The myth of the white seducer is turned around as roles are reversed in this film. Vikki Riley notes that we cut from the voice-over of the colonist to King’s Cross 1987 where the “tributes of beads and button necklaces have been replaced with the great Australian gesture of offering the woman a smoke” (1).

The film reflects Moffatt’s response to dominant representations. Bruce Molloy notes: “Treatment of stories involving Aborigines has been infrequent in the Australian film industry until recent times….Where Aboriginal characters occur, the tendency was to present them either as figures of fun, simple-minded and easily deluded” (2). The white male attitude to the Aboriginal woman as a pliable object of lust is shown in the film to have developed and continued over the last 200 years, however, the women are shown to have manipulated this to their advantage and countered the stereotype of powerlessness and domination.

Moffatt said of the film that “it is about vulnerability on both sides” (3). She avoids stereotypes; the white man is just a ‘sucker’ taken for a ride and not the predator or exploiter and the Aboriginal women are neither “shy maids” nor “wanton strumpets”. The women are resourceful, have a sense of humour, comradeship and are not victims but survivors. Without malice or sentiment they accept their lot and the survival tactics required. Various contradicting codes work to establish this image: the white dresses (symbol of purity and innocence), the setting of King’s Cross which is the mythical center of prostitution in Sydney, the “NICE” girls in the title, the nasty girl in the Aretha Franklin soundtrack and the “Covent Garden strumpet”. All these contradictions serve to develop more realistic, rounded characters which defy the stereotype.

Karen Jennings says of the film “It is reductionist to see it simply as a film about the ‘coloured girls’ who take revenge for 200 years of white oppression by ripping off a symbolic white ‘Captain’. Instead, I read it as a film which establishes a dynamic interplay between a number of binary oppositions: nice girls/nasty girls; white culture/black culture; the past/the present; the predator/prey; exploiter/exploited” (4).

As Anne Summers explains, two images of women, which developed from first settlement, are deeply imbedded in our culture: Damned Whores and God’s Police. All women were categorized as whores because in the first two decades they almost exclusively came to Australia as convicts: they were abused on the ships and the stigma of the “damned whore” not only stuck but developed a social structure in the penal colony (the resonance of this is still felt today). God’s Police were the good and virtuous women who came later when Australian society had developed to the point where it could attract free settlers. A new nation began to emerge, there was a desire for an evolution from a penal colony to respectable society; part of the desire was that those in power wanted women to be wives, not whores, but a strong motivation seems to be a desire to eradicate the evidence of the nation as a penal colony. Summers quotes C. D. Rowley: “Aboriginal women carried a double burden. As women, they were seen as sexual objects and fair game for white men; as members of a subject people they were also victims of the whole range of indignities bestowed by a brutal invading colonialism which considered itself to be the master race” (5). Moffatt’s response in the film is both to being a woman and an Aboriginal and casting off the shackles of the representations of both.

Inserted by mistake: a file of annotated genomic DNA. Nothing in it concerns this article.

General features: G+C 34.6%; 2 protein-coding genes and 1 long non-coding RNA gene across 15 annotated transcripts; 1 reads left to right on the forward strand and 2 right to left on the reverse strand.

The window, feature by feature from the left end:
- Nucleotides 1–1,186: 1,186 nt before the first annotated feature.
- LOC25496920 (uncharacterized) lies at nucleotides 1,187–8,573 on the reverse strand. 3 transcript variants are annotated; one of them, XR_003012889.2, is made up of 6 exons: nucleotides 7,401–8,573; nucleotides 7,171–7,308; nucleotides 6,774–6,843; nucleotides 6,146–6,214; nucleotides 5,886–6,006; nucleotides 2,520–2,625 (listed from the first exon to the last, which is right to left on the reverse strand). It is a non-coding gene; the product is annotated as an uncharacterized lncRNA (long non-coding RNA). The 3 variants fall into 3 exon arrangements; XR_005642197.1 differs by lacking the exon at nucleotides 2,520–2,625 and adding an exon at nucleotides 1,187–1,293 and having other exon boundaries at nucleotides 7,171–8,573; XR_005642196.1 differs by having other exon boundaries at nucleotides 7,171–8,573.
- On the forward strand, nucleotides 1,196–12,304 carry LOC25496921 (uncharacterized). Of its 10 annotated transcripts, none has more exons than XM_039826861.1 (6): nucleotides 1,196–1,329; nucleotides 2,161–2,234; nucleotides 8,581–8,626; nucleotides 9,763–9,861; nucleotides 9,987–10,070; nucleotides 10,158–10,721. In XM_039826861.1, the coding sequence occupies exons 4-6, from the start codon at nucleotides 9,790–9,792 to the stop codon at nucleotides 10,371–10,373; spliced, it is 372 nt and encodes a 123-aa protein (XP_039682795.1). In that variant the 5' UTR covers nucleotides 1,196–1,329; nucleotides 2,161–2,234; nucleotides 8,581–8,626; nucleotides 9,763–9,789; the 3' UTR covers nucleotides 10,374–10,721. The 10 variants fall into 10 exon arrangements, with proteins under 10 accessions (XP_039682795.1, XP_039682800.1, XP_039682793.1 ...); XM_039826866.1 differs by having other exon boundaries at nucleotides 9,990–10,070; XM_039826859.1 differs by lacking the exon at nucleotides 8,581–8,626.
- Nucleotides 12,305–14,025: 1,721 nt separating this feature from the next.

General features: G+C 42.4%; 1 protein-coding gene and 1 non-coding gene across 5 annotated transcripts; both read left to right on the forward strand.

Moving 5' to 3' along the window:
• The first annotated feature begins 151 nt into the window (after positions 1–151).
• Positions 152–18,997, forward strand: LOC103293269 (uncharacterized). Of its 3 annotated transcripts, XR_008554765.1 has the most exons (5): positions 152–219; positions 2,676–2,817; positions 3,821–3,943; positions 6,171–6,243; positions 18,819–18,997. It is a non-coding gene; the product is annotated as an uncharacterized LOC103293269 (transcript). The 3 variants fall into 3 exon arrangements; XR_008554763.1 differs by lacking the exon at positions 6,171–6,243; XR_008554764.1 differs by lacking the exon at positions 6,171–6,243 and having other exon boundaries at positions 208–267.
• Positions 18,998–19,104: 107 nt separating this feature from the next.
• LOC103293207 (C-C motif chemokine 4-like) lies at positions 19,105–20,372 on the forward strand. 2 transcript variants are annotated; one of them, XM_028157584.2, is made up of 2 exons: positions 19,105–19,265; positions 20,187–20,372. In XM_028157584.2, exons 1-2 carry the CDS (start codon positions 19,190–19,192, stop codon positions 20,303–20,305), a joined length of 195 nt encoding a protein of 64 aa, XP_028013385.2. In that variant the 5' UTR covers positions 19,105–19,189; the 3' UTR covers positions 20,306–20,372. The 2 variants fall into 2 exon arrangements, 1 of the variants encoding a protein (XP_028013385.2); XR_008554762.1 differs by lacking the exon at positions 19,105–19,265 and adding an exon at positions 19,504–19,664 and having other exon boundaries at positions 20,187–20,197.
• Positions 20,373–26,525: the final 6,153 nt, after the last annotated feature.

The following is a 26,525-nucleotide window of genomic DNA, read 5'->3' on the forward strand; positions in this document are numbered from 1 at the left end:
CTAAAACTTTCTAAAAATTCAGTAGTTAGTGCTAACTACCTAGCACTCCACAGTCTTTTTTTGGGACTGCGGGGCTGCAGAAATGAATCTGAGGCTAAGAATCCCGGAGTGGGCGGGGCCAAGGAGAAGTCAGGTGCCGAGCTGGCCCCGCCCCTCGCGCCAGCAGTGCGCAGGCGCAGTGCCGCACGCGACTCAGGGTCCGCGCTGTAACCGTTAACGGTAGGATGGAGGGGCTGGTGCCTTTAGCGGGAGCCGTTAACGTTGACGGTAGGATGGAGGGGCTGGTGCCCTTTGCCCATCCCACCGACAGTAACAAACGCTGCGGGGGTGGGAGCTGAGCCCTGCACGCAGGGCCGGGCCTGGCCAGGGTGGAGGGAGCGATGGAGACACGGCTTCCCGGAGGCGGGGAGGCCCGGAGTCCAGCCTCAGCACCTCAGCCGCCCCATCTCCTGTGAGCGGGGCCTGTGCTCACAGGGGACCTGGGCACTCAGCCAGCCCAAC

The soundtrack enables the film to flow in and out of various time continuums through the voice-over and sound effects such as rowboats, snatches of Aboriginal language and bird cries. The sounds of the urban and rural landscape are heard simultaneously and the dislocation between sound and image is one of the elements which make Nice Coloured Girls an innovative film. An example of such dislocation is the film’s ending (which also echoes the beginning): the image is a shot of the cityscape while the audio consists of a soundscape of the rural environment and the colonists voice-over. Other examples include the visuals fading in and out from colour to black and white and then to sepia (and visa-versa).

At the time of the production affirmative, anti-racist action was well in place and the ideology dictated that black Australians (and all Australian women) should be portrayed positively. Nice Coloured Girls was made with the assistance of the Women’s Film Fund of the Australian Film Commission. Moffatt received some negative reactions following screenings of the film and Jennings relates: “Some viewers have been alienated by what they perceive as its endorsement of exploitation, seeing it as a revenge story or a tale of ‘urban terrorism’. Some (including a number of Aboriginal women) have seen it as reinforcing negative stereotypes of amoral Aboriginal women – stereotypes which have justified and perpetuated the exploitation of Aboriginal women since the invasion” (6). However, I feel that it was Moffatt’s intention to create a realistic representation which has numerous dimensions and, as I’ve already stated, a contradiction of dominant stereotypes.